That's why I was encouraging the math that will leave the door open to CC or college, in case it becomes needful.


BEST of luck, whatever path DD's educational journey takes. Warmest regards, Lori D.

Link to post
Share on other sites

I totally agree with Lori D.

Not taking Algebra 2 can be VERY limiting.


My oldest is 'artsy'.  She is not at all mathy.  It took her 9th and 10th grades just to complete Algebra 1 and 11th and 12th to complete Algebra 2... like your dd she earned high test grades--but getting there took FOREVER!  We did not get to Geometry--but she did basic geometry formula work in BCM and in the Algebras...


My oldest dd would LOVE to get married and start a family-- she is 23yr old and has NEVER dated... 'Mr Right' has not come her way (YET!).  She is having to support herself.  I'm so thankful that I helped her make it through Algebra 2 as she needed a college math course for her degree and Algebra 2 was a prerequisite-- she ACED the course-- math goes down so much easier with motivation!

Link to post
Share on other sites

Like the others, I'm going to suggest you repeat with a different algebra 1 curriculum to give her a 2nd time through. 


The fact that it's hard does not mean it's the wrong thing for her to be doing.  It means it's working a part of the brain and needs more work, more time to make those pathways.  As the others said, MANY women end up needing to take math for some kind of degree and have to go back and battle their nemesis.  I remember my aunt, then in her mid 30s?, calling me while I was in high school asking me to help her, hehe.  She probably never thought she'd be going back, let alone for an accounting degree.  You just don't know.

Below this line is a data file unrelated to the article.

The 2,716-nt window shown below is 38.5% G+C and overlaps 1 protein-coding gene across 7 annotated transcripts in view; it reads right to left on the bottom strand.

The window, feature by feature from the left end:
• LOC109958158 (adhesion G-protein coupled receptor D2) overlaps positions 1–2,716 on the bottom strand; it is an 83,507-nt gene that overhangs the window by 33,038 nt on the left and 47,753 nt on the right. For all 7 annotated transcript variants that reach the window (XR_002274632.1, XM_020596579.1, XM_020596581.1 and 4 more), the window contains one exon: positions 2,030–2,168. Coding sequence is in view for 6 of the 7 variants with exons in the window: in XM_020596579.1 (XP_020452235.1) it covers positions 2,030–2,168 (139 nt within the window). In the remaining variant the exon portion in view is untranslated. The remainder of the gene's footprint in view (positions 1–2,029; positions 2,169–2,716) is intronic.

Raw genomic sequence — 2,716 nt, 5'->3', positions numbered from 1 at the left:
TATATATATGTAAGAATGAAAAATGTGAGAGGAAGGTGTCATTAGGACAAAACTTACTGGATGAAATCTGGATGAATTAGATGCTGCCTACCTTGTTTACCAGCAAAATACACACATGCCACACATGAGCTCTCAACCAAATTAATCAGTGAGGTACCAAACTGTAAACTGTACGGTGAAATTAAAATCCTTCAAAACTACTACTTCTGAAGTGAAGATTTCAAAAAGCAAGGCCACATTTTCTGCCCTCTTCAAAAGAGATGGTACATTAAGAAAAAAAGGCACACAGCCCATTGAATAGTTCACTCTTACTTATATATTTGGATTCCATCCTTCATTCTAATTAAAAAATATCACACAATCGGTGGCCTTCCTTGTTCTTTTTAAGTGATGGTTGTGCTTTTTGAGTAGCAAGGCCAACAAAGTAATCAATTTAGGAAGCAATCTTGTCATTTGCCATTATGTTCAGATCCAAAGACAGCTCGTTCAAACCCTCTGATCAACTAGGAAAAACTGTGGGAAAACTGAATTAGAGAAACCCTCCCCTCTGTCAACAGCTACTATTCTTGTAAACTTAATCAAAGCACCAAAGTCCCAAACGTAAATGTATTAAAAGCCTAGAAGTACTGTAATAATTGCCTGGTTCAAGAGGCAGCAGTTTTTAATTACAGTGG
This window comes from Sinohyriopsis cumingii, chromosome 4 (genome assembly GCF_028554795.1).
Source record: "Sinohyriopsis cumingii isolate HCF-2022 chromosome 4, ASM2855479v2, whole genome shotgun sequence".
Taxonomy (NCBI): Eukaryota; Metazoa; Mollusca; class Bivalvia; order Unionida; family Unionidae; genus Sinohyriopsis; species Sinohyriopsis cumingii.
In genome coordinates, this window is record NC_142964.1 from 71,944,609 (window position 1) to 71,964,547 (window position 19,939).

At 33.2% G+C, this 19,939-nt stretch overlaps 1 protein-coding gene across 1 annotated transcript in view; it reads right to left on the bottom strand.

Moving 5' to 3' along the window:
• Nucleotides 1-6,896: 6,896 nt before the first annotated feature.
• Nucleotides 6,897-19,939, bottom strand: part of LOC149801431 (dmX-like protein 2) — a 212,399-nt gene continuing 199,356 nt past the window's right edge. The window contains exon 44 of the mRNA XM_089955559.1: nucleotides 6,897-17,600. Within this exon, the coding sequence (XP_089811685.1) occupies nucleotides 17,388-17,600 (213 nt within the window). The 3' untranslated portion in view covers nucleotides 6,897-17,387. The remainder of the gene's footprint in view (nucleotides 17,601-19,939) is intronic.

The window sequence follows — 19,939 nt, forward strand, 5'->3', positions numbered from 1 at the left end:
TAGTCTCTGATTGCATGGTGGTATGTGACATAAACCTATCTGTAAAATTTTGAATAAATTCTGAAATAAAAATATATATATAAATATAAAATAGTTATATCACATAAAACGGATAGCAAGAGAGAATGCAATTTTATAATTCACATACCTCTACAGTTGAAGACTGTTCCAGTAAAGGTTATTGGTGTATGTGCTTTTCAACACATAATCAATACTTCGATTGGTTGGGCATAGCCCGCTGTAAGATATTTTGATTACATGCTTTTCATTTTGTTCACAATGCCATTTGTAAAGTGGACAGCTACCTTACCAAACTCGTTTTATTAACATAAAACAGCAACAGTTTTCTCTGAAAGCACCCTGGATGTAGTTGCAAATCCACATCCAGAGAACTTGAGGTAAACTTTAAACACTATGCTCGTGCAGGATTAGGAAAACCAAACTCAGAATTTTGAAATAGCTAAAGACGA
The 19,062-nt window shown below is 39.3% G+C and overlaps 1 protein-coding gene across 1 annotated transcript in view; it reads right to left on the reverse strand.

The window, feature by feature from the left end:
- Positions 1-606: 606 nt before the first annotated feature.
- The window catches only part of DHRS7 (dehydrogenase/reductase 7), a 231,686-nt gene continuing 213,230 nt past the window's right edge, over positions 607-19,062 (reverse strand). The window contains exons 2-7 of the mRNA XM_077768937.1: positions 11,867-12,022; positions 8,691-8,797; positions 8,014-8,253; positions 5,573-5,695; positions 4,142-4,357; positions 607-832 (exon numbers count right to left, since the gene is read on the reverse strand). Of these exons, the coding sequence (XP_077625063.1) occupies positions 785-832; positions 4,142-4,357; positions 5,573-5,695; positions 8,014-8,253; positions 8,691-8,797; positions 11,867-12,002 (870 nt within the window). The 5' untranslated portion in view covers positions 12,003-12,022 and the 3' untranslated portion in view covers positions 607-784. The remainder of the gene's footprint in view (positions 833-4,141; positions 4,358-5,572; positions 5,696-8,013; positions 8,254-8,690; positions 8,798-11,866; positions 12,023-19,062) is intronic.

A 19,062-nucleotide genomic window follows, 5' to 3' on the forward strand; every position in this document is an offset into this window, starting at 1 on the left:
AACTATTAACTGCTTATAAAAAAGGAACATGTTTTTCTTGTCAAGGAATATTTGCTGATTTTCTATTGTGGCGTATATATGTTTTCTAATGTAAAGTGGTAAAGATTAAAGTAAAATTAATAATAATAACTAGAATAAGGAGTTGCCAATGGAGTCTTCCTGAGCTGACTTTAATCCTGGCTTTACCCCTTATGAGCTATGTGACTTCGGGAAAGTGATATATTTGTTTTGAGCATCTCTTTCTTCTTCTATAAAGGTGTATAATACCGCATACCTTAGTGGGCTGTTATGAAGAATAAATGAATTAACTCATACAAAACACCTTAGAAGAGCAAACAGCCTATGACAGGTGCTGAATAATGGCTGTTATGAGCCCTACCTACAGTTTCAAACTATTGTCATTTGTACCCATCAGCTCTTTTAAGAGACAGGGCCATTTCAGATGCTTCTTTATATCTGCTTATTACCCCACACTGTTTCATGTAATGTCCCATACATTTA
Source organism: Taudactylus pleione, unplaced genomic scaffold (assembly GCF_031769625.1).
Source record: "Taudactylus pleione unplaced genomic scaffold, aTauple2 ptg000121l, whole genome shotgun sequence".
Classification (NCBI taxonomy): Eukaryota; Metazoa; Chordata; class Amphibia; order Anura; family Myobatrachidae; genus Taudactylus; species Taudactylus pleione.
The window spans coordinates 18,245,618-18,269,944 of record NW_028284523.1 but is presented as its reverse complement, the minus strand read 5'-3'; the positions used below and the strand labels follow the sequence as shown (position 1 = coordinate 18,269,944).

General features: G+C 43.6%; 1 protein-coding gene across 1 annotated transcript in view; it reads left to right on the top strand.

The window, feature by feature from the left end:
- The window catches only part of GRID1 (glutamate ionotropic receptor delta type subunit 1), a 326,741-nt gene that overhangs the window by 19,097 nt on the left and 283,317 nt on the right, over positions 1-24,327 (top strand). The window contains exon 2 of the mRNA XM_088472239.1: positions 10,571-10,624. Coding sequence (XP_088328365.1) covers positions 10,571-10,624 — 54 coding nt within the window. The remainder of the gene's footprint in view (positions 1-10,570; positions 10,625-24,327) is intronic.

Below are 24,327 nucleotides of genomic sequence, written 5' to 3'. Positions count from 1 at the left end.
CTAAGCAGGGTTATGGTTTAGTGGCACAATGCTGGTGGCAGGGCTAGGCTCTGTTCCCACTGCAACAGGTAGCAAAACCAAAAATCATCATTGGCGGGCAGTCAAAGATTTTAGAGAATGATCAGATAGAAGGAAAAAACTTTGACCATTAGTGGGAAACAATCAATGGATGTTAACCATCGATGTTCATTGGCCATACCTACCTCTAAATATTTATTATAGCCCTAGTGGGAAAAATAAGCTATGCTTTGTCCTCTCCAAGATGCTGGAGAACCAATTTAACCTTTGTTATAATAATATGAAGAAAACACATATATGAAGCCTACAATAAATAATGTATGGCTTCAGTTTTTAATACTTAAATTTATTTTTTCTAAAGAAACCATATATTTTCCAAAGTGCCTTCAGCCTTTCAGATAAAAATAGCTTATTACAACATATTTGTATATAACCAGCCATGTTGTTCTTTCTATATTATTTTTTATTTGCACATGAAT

An old edition BJU algebra 1 text would be really affordable and a good way to do that review.  Anything in that vein would do. There will be review in the algebra 2, but it might be nice to go back and build her confidence by going through the algebra 1.  Make some crib sheets or manipulatives or things to help her, sort of external RAM.  

Link to post
Share on other sites

Join the conversation

You can post now and register later. If you have an account, sign in now to post with your account.

Reply to this topic...

×   Pasted as rich text.   Paste as plain text instead

  Only 75 emoji are allowed.

×   Your link has been automatically embedded.   Display as a link instead

×   Your previous content has been restored.   Clear editor

×   You cannot paste images directly. Upload or insert images from URL.

  • Create New...